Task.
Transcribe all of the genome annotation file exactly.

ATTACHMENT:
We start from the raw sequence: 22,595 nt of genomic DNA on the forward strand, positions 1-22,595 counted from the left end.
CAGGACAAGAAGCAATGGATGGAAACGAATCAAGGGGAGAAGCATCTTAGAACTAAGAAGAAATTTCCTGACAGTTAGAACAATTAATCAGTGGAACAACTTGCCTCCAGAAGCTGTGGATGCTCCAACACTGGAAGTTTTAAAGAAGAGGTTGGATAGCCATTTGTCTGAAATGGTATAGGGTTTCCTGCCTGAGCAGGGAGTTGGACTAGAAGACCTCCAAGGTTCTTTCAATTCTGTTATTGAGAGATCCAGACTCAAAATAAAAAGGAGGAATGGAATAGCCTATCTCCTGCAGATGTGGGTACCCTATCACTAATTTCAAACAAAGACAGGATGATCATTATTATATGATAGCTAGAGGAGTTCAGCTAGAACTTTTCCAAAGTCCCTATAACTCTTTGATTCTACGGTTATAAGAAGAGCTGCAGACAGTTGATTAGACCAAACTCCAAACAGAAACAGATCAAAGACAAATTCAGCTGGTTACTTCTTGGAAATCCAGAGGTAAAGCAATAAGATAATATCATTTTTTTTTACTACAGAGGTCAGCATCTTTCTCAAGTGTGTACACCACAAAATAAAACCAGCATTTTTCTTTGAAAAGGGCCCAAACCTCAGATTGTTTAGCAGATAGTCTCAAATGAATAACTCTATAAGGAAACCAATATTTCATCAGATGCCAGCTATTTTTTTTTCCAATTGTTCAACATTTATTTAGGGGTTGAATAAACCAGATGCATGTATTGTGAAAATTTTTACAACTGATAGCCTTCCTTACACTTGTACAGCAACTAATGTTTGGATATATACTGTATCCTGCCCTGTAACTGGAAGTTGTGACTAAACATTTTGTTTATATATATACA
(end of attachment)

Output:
We start from the raw sequence: 22,595 nt of genomic DNA on the forward strand, positions 1-22,595 counted from the left end.
CAGGACAAGAAGCAATGGATGGAAACGAATCAAGGGGAGAAGCATCTTAGAACTAAGAAGAAATTTCCTGACAGTTAGAACAATTAATCAGTGGAACAACTTGCCTCCAGAAGCTGTGGATGCTCCAACACTGGAAGTTTTAAAGAAGAGGTTGGATAGCCATTTGTCTGAAATGGTATAGGGTTTCCTGCCTGAGCAGGGAGTTGGACTAGAAGACCTCCAAGGTTCTTTCAATTCTGTTATTGAGAGATCCAGACTCAAAATAAAAAGGAGGAATGGAATAGCCTATCTCCTGCAGATGTGGGTACCCTATCACTAATTTCAAACAAAGACAGGATGATCATTATTATATGATAGCTAGAGGAGTTCAGCTAGAACTTTTCCAAAGTCCCTATAACTCTTTGATTCTACGGTTATAAGAAGAGCTGCAGACAGTTGATTAGACCAAACTCCAAACAGAAACAGATCAAAGACAAATTCAGCTGGTTACTTCTTGGAAATCCAGAGGTAAAGCAATAAGATAATATCATTTTTTTTTACTACAGAGGTCAGCATCTTTCTCAAGTGTGTACACCACAAAATAAAACCAGCATTTTTCTTTGAAAAGGGCCCAAACCTCAGATTGTTTAGCAGATAGTCTCAAATGAATAACTCTATAAGGAAACCAATATTTCATCAGATGCCAGCTATTTTTTTTTCCAATTGTTCAACATTTATTTAGGGGTTGAATAAACCAGATGCATGTATTGTGAAAATTTTTACAACTGATAGCCTTCCTTACACTTGTACAGCAACTAATGTTTGGATATATACTGTATCCTGCCCTGTAACTGGAAGTTGTGACTAAACATTTTGTTTATATATATACA